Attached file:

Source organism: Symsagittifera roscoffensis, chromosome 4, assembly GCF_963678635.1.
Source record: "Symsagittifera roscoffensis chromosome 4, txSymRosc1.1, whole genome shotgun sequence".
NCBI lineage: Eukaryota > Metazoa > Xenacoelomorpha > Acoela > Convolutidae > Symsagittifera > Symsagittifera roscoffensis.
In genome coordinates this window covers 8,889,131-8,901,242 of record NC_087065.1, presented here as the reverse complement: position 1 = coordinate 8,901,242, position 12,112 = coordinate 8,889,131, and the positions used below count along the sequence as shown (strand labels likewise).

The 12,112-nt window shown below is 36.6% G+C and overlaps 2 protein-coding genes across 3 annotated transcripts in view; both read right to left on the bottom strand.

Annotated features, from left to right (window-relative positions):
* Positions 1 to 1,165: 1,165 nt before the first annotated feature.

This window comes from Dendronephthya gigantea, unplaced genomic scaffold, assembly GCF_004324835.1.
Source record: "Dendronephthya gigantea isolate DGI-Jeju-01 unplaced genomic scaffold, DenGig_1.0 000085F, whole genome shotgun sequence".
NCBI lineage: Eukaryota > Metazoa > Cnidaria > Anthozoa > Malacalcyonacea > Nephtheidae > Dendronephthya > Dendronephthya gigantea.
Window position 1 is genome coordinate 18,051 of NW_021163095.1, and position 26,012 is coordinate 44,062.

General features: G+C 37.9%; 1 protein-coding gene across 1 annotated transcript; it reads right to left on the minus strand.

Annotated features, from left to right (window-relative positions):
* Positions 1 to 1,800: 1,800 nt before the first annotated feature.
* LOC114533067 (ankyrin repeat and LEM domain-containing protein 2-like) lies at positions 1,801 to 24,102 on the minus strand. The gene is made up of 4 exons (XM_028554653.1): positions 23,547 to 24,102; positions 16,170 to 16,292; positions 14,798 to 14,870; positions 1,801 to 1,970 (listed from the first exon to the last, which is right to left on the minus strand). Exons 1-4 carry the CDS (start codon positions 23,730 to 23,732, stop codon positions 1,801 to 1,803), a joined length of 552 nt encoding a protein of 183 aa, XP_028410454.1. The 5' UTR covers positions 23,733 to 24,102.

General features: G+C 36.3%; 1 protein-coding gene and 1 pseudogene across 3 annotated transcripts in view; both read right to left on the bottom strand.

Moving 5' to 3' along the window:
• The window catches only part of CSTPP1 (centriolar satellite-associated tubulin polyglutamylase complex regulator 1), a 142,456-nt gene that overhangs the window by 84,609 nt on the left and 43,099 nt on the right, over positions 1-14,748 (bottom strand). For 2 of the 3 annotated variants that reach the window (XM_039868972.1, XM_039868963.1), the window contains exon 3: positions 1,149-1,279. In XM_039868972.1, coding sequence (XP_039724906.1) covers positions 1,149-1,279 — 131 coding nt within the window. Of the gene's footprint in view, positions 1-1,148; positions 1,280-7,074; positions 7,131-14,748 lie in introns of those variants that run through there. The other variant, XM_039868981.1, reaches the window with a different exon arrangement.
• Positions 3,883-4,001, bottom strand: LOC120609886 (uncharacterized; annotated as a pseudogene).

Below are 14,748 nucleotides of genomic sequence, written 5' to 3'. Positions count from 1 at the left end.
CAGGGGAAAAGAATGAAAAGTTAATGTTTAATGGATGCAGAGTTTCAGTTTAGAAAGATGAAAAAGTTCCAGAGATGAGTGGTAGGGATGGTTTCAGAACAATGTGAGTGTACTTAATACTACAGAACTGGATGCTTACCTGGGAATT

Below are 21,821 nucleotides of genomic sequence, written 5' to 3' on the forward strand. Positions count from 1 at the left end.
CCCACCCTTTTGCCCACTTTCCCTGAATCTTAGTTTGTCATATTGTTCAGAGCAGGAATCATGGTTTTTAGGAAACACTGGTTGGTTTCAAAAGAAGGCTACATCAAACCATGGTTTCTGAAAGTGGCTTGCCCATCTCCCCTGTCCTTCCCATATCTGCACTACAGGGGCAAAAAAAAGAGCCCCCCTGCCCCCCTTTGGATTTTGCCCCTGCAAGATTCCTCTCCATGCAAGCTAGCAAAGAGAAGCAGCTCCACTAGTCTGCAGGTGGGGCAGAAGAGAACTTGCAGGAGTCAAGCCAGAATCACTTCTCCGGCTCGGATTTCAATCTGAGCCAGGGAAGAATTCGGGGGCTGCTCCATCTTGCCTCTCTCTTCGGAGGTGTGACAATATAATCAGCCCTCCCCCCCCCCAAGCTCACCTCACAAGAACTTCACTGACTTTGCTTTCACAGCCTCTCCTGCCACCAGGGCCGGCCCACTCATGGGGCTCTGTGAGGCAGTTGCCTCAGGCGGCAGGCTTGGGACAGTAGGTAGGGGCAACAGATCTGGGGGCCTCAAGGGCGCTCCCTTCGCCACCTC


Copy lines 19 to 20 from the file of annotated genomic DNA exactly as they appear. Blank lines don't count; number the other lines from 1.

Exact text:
• Positions 3,883-4,001, bottom strand: LOC120609886 (uncharacterized; annotated as a pseudogene).

Below are 14,748 nucleotides of genomic sequence, written 5' to 3'. Positions count from 1 at the left end.